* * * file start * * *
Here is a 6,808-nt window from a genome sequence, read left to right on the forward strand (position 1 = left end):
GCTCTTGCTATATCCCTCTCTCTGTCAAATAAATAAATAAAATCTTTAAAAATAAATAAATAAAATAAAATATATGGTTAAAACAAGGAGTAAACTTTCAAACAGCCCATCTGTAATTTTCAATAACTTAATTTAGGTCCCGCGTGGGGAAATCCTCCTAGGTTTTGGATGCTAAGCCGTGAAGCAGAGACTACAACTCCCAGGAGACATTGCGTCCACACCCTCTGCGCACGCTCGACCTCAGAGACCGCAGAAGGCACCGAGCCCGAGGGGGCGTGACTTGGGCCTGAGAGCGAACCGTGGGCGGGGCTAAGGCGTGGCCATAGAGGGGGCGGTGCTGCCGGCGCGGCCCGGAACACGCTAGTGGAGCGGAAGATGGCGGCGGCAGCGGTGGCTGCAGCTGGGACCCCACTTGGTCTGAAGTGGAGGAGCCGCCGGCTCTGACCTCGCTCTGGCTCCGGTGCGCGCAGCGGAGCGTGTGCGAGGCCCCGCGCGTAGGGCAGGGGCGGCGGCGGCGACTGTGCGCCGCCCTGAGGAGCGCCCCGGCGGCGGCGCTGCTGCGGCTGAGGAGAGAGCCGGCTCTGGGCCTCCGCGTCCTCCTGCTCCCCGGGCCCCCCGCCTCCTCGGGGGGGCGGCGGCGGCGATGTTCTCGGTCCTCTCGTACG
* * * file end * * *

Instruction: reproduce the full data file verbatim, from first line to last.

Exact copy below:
Here is a 6,808-nt window from a genome sequence, read left to right on the forward strand (position 1 = left end):
GCTCTTGCTATATCCCTCTCTCTGTCAAATAAATAAATAAAATCTTTAAAAATAAATAAATAAAATAAAATATATGGTTAAAACAAGGAGTAAACTTTCAAACAGCCCATCTGTAATTTTCAATAACTTAATTTAGGTCCCGCGTGGGGAAATCCTCCTAGGTTTTGGATGCTAAGCCGTGAAGCAGAGACTACAACTCCCAGGAGACATTGCGTCCACACCCTCTGCGCACGCTCGACCTCAGAGACCGCAGAAGGCACCGAGCCCGAGGGGGCGTGACTTGGGCCTGAGAGCGAACCGTGGGCGGGGCTAAGGCGTGGCCATAGAGGGGGCGGTGCTGCCGGCGCGGCCCGGAACACGCTAGTGGAGCGGAAGATGGCGGCGGCAGCGGTGGCTGCAGCTGGGACCCCACTTGGTCTGAAGTGGAGGAGCCGCCGGCTCTGACCTCGCTCTGGCTCCGGTGCGCGCAGCGGAGCGTGTGCGAGGCCCCGCGCGTAGGGCAGGGGCGGCGGCGGCGACTGTGCGCCGCCCTGAGGAGCGCCCCGGCGGCGGCGCTGCTGCGGCTGAGGAGAGAGCCGGCTCTGGGCCTCCGCGTCCTCCTGCTCCCCGGGCCCCCCGCCTCCTCGGGGGGGCGGCGGCGGCGATGTTCTCGGTCCTCTCGTACG